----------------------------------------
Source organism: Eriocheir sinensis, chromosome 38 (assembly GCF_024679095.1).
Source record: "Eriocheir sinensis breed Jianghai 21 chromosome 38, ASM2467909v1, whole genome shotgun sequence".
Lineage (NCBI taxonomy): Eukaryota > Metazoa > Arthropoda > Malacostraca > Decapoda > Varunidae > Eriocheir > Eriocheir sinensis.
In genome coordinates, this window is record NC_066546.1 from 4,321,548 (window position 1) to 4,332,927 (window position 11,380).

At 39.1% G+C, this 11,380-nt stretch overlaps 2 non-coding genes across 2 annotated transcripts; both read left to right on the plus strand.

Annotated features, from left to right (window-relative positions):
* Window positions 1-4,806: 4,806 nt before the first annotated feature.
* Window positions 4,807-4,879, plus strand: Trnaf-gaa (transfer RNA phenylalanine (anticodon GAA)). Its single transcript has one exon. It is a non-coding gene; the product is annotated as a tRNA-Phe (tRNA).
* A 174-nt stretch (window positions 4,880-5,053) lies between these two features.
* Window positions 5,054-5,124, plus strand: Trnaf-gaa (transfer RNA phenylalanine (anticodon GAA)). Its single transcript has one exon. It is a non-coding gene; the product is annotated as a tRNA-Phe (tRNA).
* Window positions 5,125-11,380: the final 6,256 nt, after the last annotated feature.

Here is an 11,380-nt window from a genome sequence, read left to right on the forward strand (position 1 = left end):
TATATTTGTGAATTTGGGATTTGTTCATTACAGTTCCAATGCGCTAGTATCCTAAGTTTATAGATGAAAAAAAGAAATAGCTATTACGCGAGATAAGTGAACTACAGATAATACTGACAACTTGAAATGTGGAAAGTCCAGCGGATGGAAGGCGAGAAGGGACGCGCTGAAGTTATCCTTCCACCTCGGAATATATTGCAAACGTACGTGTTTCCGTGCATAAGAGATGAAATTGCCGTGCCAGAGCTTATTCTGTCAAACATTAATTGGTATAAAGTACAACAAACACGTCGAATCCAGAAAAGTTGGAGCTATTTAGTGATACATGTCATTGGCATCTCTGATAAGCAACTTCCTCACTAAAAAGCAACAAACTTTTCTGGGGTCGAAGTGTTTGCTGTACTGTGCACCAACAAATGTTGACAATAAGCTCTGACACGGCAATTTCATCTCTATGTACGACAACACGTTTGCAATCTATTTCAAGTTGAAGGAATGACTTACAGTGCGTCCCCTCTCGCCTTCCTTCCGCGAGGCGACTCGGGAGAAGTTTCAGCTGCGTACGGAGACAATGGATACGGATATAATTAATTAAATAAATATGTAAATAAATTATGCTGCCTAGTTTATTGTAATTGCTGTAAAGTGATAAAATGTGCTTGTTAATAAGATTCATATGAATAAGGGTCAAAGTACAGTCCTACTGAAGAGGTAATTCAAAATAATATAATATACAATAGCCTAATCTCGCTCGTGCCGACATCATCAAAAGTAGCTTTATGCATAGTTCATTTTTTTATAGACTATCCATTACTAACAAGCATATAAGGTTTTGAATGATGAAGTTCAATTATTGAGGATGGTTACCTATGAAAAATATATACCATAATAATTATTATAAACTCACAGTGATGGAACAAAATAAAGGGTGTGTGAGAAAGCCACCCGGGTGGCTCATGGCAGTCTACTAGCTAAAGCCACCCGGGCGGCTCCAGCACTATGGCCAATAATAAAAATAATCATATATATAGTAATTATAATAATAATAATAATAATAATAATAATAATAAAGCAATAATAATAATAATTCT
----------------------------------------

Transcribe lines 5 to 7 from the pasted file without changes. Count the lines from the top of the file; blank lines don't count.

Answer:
At 39.1% G+C, this 11,380-nt stretch overlaps 2 non-coding genes across 2 annotated transcripts; both read left to right on the plus strand.

Annotated features, from left to right (window-relative positions):
* Window positions 1-4,806: 4,806 nt before the first annotated feature.